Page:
> I'd always think "the latest available build for such package, either
> in parent or in child". Maybe it may not be the best thing to do in
> all cases, but I'd like to know if there's a way to change the default
> behaviour.

You are right. It will not be possible to install it. That's exactly the
point. You will break your repo... Say you build glibc in f13, while in
f14 there's already a new version. You will not be able to build
anything any longer, since you will not be able to even install the
buildroot... Got the point?

I don't know if there's any option to disable tis behaviour for
particular packages, but for a full repo I consider this dangerous!

-of
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Old 01-19-2011, 07:16 PM
Mike McLean
 
Default Tag inheritance and "masked" newer builds

On 01/19/2011 11:34 AM, Alan Franzoni wrote:
> Hello,
> we've just found out a behaviour we'd like to change in koji.
>
> Simple case:
>
> two tags: child and parent, with child (obviously) inheriting from parent.

This is the correct behavior. Furthermore you will note that the
'latest' build in a given tag is the one that was most recently tagged
there rather than the one with the greatest version-release.

Without this behavior, you would not be able to override builds further
down the inheritance, or within a tag.

> builds:
> foopkg-1.0.0-1 is tagged 'child'
> foopkg-2.0.0-1 is tagged 'parent'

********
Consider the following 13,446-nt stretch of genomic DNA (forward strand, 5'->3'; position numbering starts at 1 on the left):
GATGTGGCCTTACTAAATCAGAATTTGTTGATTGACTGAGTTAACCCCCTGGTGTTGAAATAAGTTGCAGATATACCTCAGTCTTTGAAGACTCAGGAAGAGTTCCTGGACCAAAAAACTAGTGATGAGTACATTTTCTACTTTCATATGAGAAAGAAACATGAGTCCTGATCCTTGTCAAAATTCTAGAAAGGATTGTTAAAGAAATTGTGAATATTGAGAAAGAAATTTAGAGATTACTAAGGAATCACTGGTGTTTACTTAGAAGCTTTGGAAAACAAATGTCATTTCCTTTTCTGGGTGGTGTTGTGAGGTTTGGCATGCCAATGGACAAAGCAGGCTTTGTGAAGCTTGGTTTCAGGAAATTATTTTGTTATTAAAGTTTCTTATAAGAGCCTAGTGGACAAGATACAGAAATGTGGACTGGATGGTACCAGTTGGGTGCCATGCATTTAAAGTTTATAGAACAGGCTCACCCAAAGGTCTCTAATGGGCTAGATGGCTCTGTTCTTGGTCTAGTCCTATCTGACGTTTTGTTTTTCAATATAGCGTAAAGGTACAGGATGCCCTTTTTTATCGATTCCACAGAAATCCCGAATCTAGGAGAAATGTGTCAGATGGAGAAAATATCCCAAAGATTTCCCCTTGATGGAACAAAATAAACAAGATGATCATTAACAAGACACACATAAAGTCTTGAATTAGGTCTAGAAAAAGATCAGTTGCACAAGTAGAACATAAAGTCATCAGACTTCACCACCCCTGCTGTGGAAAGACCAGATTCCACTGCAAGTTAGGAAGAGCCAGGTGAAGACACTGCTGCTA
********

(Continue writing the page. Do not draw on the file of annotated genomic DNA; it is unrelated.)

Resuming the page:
>
>
> If I list the builds in the 'child' tag, setting inherited and latest,
> i get foopkg-1.0.0-1 - it seems that koji resorts to inheritance only
> if a build for a package name does not exist in the required tag.

While different folks use tags and inheritance differently, I would
generally consider such a situation to be incorrect tagging. Inheritance
is intended as a progression of sorts, so I don't think it makes sense
to tag an older build in a child tag unless you are deliberately overriding.

You might want to scan for such situations and correct them as need be.
I may have a script around here that does something like this.

> Is there any way to prevent this from happening, and get the "truly
> latest" build for a package in the 'child' tag?

No, and I don't see that changing.

What I can see is adding a policy check that could be used in the tag
policy to prevent such masking builds from being tagged (though of
course admins can override tag policy with --force).
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Old 01-19-2011, 07:29 PM
Alan Franzoni
 
Default Tag inheritance and "masked" newer builds

On Wed, Jan 19, 2011 at 9:16 PM, Mike McLean <mikem@redhat.com> wrote:

> Furthermore you will note that the
> 'latest' build in a given tag is the one that was most recently tagged
> there rather than the one with the greatest version-release.

Uhm, that's interesting and probably not what I would expect.

> While different folks use tags and inheritance differently, I would
> generally consider such a situation to be incorrect tagging. Inheritance
> is intended as a progression of sorts, so I don't think it makes sense
> to tag an older build in a child tag unless you are deliberately overriding.

Sure it is! The incorrect tagging happened just because I made wrong
assumptions. Now that I know how it works I'll just prevent it from
happening.

> What I can see is adding a policy check that could be used in the tag
> policy to prevent such masking builds from being tagged (though of
> course admins can override tag policy with --force).

This is what I was thinking to do.